New Plymouth residents are being warned to steer clear of contaminated beaches, rivers and streams in the city after heavy rain overwhelmed several sewerage pump stations causing them to overflow into nearby waterways.
About 100mm of rain fell in 24 hours in parts of Taranaki today, closing streets, causing surface flooding, and forcing at least one school to call for parents to pick up their children early.
Neil Holdom said the district council had been forced to mobilise its emergency response team.
"We've had stormwater inundate the wastewater system. We've had sewage overflows at Ngamotu Beach, at the Te Henui pump station near East End Beach, at the Huatoki pump station in town and we've also had reports that the Waiwhakaiho River has overrun the pump station at Glen Avon."
He did not gloss over the implications of that.
"Essentially we've got sewage in the waterways in those areas so we have to put up notifications at the beaches and streams. The concern is that we need people to stay out of the water for a few days because the system has just been overwhelmed with stormwater and so there's a risk to public health."
Spud Andrews - a greenkeeper at the Paritutu Bowling Club - was fishing mats out of its flooded greens and said he had seen it all before.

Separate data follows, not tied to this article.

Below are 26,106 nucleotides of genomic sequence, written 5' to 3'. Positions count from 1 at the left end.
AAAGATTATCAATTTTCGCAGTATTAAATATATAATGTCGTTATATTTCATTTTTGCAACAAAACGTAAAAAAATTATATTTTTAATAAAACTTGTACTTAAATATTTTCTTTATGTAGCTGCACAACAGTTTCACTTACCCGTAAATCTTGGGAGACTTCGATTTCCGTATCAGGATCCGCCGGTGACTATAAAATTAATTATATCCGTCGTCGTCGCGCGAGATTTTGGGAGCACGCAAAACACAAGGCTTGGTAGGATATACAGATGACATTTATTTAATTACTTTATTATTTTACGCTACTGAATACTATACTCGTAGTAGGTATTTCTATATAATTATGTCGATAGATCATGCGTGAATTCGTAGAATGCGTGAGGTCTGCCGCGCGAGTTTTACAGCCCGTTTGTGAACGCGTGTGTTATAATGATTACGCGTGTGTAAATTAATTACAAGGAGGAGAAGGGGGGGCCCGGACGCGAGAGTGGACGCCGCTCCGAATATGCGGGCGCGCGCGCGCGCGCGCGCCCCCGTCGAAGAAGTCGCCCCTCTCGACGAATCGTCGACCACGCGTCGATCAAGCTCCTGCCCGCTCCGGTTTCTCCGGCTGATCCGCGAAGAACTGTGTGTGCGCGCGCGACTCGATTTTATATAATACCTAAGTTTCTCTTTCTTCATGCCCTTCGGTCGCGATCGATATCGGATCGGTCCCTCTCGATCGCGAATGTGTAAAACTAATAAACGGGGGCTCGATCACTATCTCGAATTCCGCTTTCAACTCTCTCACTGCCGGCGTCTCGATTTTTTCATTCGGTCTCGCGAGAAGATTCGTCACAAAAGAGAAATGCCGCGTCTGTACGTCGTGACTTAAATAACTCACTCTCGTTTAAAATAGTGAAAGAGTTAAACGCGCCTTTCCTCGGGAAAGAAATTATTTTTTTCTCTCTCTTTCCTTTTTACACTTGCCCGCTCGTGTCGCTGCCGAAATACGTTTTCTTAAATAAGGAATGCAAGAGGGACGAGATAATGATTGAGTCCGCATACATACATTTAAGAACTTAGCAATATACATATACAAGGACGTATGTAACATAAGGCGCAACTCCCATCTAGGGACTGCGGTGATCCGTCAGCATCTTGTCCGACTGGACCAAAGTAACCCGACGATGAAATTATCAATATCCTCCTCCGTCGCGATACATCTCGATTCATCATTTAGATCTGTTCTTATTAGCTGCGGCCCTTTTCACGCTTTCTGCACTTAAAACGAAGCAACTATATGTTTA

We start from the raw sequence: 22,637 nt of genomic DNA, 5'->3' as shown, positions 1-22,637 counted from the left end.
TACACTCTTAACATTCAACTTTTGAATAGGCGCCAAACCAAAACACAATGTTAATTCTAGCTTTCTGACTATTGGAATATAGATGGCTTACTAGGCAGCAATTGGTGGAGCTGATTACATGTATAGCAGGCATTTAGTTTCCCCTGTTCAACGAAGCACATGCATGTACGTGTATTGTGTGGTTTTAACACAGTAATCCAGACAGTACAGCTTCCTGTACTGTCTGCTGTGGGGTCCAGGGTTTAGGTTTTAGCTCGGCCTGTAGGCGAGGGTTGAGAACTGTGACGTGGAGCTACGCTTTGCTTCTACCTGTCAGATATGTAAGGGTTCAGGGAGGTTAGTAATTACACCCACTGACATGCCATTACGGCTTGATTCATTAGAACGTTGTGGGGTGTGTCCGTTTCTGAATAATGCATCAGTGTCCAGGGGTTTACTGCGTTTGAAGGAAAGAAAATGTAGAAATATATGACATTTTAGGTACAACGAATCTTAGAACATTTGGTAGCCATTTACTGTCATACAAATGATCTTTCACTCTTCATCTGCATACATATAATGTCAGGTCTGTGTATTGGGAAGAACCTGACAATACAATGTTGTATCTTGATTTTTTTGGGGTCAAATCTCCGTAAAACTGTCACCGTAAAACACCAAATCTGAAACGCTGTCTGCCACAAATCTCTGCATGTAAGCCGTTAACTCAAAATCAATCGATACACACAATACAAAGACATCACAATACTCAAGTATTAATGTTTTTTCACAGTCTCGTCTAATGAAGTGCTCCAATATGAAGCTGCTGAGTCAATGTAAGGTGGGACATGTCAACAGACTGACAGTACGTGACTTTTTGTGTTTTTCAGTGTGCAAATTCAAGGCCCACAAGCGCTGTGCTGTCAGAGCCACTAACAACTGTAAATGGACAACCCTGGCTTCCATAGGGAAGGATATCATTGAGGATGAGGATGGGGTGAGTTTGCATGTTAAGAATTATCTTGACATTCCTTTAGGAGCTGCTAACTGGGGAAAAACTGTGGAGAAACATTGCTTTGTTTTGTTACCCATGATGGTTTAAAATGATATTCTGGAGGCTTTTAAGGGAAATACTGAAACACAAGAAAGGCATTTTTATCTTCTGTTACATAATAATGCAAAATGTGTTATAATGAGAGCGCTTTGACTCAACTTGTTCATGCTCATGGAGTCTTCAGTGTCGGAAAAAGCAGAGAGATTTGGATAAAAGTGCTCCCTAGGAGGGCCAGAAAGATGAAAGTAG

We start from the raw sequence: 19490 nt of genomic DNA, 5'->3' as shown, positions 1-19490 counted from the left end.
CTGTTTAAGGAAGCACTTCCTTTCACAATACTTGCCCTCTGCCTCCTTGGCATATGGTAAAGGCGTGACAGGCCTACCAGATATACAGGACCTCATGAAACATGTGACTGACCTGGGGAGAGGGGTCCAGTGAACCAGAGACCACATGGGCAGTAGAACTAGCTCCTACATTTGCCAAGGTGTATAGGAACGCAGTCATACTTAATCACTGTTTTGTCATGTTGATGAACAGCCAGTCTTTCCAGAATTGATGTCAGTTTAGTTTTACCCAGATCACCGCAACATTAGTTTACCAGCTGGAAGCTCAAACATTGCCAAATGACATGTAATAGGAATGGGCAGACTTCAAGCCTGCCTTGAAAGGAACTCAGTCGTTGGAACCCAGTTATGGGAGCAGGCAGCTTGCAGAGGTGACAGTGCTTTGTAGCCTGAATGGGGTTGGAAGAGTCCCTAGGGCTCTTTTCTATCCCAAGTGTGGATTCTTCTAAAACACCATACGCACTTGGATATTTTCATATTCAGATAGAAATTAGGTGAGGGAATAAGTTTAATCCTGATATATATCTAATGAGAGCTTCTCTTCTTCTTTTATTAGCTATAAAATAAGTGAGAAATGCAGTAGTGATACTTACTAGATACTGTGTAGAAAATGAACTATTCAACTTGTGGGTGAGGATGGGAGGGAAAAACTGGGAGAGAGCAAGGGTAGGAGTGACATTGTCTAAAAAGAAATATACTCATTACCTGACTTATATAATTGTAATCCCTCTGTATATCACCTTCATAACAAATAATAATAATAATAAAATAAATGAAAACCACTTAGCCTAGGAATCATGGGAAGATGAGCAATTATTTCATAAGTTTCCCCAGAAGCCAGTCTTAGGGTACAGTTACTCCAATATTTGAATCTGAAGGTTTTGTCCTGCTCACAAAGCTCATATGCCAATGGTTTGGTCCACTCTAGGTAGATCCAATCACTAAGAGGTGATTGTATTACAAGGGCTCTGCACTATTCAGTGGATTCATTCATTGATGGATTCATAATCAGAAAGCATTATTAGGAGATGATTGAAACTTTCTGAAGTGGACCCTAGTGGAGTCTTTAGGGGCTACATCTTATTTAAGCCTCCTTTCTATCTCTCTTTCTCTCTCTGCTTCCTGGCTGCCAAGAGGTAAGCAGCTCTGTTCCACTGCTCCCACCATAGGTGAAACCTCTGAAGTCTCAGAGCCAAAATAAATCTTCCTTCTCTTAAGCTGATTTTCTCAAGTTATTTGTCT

"That little river there broke the banks ... and flooded the green. You can see how high it is over there on the wall. It's not the first time and probably won't be the last time."
Mangaotuku Stream simply could not cope with the amount of rain this morning.
"They were supposed to have unblocked it further up there so the water could go, but I think we just had too much rain today. Just too much rain. It couldn't handle it, so she had to go somewhere so she come over the top of the banks."
Across the road, St Joseph's School principal Mike Dowd said the stream came up from one moment to the next.
"It was just really intense heavy, heavy rain. So I guess if that was a deluge that's what it was and the river just come up, broke the banks really quickly and the road became a river. It was impassable really from both ends."
He ditched the gumboots and went barefoot to help the children into school.
"Yeah just ferrying kids out of cars and supporting parents. We had a teacher aide and a caretaker down there, umbrellas and coats. Just getting kids up and across the road safely and just monitoring traffic as well. Trying to alleviate the congestion."
With more rain forecast this afternoon, Dowd put the call out to parents to pick up their children after lunch if possible.
MetService meteorologist Lewis Ferris was happy to confirm just how wet it had been.
"Heavy rain has definitely been around the Taranaki region and over the last 24 hours coming down into New Plymouth especially there have been 90mm in the last 18 hours up to midday. That's more than what was recorded in all of November 2019."
The outlook was better, however.
"The good news is as the evening progresses the rain will ease back. We do have a heavy rain warning in force until 6pm and severe thunderstorm watch until 8pm."